We cannot emphasize this enough – if you have any plans at all of heading to the wilderness or the nearest nature trail because you need to go camping or communing with nature, make sure that you have the right cookware with you. And no, we’re not referring to the pots and pans in your kitchen.
If you want your pack to be reasonably light with all the things that you need to survive for a few days away from your house, then you need outdoor cookware. Outdoor cookware provides the best experience to campers, and they are usually more compact and more durable than ordinary cookware for your kitchen.
Trust us; you don’t want to bring regular pot camping, especially if you are alone. The pot’s going to be heavy and awkward, and you will be carrying excess weight for no good reason!
The Standard in Titanium Pots?
The MSR Titan Kettle is well-respected camping gear (especially in the US), and many outdoors people have at least one MSR Titan Kettle in their arsenal. Of course, if you are camping with the company, it is a good idea to have at least one more pot with you, or you can ask your buddy to carry a pot with him.
People often compare new titanium cookware with the standard, which happens to be the MSR Titan Kettle. But, if you’re new to camping and hiking, know that there are two contending groups when it comes to cookware: those who love the lightness of anodized aluminum and those who swear by the tensile strength and durability of titanium. Today’s review covers two clashing titanium titans – we have no anodized aluminum today.
- Seasoned backpackers who invest heavily in new gear post-season say they have never regretted picking up an MSR Titan Kettle. The most common reason was that the MSR Titan was always lighter than larger lidless pots, and over time, they have been able to observe the impact of pack weight on performance.
Whether you intend on backpacking or climbing a mountain, the amount of weight you have on your body will always impact how your body sustains the effort. Try weighing your pack if you don’t believe us! All the ‘small things’ in your bag eventually add up.
- The MSR Titan performs as if brand new even after ten years of regular use. You might observe some dents and some discoloration on the surface (which is normal – it’s called patina). However, titanium is very sturdy. If you are cooking on a portable gas stove, there’s no reason for the MSR Titan to take any significant damage even after several camping seasons.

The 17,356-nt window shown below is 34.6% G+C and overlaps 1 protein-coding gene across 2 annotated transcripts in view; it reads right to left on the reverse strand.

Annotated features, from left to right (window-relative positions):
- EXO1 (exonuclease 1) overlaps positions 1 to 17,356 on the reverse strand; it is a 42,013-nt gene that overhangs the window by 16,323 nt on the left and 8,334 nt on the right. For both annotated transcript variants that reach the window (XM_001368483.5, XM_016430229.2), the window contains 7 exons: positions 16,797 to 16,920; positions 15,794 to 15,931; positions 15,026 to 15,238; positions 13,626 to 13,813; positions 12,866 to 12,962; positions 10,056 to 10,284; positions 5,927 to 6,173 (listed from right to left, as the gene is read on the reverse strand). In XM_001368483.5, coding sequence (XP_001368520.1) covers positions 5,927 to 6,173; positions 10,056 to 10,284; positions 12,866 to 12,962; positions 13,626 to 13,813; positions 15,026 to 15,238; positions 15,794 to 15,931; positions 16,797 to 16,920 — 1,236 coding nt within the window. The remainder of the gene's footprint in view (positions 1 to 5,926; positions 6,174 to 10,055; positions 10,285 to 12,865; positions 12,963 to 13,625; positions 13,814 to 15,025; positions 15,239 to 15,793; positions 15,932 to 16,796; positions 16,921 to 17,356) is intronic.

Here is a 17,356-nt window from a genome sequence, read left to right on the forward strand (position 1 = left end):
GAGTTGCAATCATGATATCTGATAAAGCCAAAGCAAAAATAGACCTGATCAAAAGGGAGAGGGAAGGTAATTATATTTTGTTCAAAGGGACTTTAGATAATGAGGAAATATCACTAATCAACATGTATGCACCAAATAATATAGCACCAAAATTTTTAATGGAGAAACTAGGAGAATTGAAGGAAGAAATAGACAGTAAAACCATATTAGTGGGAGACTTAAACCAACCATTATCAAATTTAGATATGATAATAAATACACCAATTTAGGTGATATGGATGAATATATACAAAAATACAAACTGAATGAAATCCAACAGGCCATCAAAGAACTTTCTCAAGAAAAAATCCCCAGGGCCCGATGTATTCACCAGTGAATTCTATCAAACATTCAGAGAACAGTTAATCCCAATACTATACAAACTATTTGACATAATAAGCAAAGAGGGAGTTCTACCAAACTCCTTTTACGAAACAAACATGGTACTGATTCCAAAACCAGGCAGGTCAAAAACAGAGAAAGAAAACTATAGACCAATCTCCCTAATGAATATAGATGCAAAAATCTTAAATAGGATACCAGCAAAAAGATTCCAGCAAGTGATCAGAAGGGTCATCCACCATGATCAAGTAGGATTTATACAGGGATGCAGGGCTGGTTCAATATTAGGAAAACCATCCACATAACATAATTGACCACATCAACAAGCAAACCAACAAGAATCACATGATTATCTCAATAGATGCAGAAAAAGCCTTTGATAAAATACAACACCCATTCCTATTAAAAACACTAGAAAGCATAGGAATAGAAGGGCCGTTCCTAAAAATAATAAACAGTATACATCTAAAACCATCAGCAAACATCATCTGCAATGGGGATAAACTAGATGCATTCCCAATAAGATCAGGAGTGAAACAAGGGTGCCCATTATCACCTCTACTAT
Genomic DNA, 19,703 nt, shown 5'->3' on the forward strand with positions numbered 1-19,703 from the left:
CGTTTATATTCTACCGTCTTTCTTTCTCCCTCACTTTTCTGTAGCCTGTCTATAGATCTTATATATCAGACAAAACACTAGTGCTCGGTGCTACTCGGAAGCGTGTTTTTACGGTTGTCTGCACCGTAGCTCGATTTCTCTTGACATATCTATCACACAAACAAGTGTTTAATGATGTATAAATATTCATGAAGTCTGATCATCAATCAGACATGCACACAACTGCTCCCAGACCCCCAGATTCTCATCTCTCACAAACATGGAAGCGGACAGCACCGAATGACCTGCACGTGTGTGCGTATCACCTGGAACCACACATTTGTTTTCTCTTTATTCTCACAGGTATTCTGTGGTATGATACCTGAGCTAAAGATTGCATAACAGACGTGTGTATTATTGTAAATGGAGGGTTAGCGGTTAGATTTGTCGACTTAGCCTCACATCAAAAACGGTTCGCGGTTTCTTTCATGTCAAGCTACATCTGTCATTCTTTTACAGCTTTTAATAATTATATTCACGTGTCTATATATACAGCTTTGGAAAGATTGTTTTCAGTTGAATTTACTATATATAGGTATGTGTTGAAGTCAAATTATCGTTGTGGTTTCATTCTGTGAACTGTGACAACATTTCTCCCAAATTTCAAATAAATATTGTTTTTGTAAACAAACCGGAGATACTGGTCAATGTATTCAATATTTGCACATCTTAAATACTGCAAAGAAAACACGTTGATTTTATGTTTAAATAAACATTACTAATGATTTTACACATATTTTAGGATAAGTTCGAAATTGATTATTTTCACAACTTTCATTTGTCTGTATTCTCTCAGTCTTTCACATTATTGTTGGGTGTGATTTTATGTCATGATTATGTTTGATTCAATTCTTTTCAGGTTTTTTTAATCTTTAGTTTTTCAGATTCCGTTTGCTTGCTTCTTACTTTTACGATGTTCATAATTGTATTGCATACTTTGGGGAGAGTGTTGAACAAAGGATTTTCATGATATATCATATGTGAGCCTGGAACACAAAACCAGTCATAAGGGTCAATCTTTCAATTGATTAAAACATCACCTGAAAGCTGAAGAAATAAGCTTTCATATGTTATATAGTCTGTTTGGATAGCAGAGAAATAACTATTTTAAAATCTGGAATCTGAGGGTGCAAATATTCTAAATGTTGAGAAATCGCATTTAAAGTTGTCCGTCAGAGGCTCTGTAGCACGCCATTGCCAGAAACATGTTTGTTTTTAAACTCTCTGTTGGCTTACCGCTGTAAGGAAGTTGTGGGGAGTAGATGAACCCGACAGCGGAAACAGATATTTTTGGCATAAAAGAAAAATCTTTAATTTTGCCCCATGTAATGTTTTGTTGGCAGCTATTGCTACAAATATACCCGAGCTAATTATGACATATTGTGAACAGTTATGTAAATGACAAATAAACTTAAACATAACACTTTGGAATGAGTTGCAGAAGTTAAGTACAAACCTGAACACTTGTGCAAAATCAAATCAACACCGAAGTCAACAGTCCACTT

- Many campers and backpackers agree that the MSR Titan lid has a superior fitted cover that handles heat and pressure better. The MSR Titan also has a spout for easy pouring. However, sometimes if it is a toss-up between similar pots or kettles, seasoned folks will compare individual components like the lid to decide better. In this round, the MSR Titan wins by a league because it has a better-designed cover.
- MSR Titan owners tend to own multiple pots or kettles, but they rarely let go of their MSR Titans. The cheaper kettles and those from other brands may be resold, but there’s something about this titanium pot that makes the owners keep it longer than others. Ten years is light – some have owned theirs for longer.
A Good Alternative
Let’s face it – we can’t always find the brands that we need. If you can’t find an MSR Titan in your area, there’s a viable alternative based on reviews – the TOAKS Titanium Pot. This pot is also made of titanium to won’t want anything in terms of durability.
Titanium pots or kettles are superior to aluminum ones for several reasons – they resist damage at a higher level, so if you drop yours in the river and the current takes it away, you have a good chance of recovering it intact.
The only advantage that anodized aluminum has over titanium kettles is the heat distribution. Anodized aluminum is the master of heat distribution, and if you need your food to warm quickly, you’re probably better off with another metal than titanium.
- When comparing a TOAKS pot with anything else, campers often state that the lid has less to do with efficiency – according to them, what is more critical, is the pot’s capacity. How much water do you need to cook your meals, or even bathe a little with warm water?
Many campers combine TOAKS with other pots because of the limitation in water capacity. However, they are evenly matched, so we have to move away from the durability factor just the make and form factor toward other factors that might affect the ease at which you will use these outdoor pots.
- Some hikers say that the TOAKS pot outdoes the MSR Titan in terms of stability. However, they seem to have hit one of the critical design issues with these two pots. TOAK pots tend to be shorter and stockier, and therefore, they have a lower center of gravity. Depending on where you backpack or hike, you may or may not always have access to flatter surfaces. Go with the former if this is the case. However, if you have a knack for finding flat ground for your gas stove, then the stockier TOAKS pot is an excellent choice.
- The TOAKS pot has thicker walls, which means it will have a bit more weight than other titanium pots with thinner walls. Consider this if you are sharply cutting the weight of your packs and you want a reduction in every aspect.
The main picture is from Amazon – TOAKS. As an Amazon Associate I earn from qualifying purchases.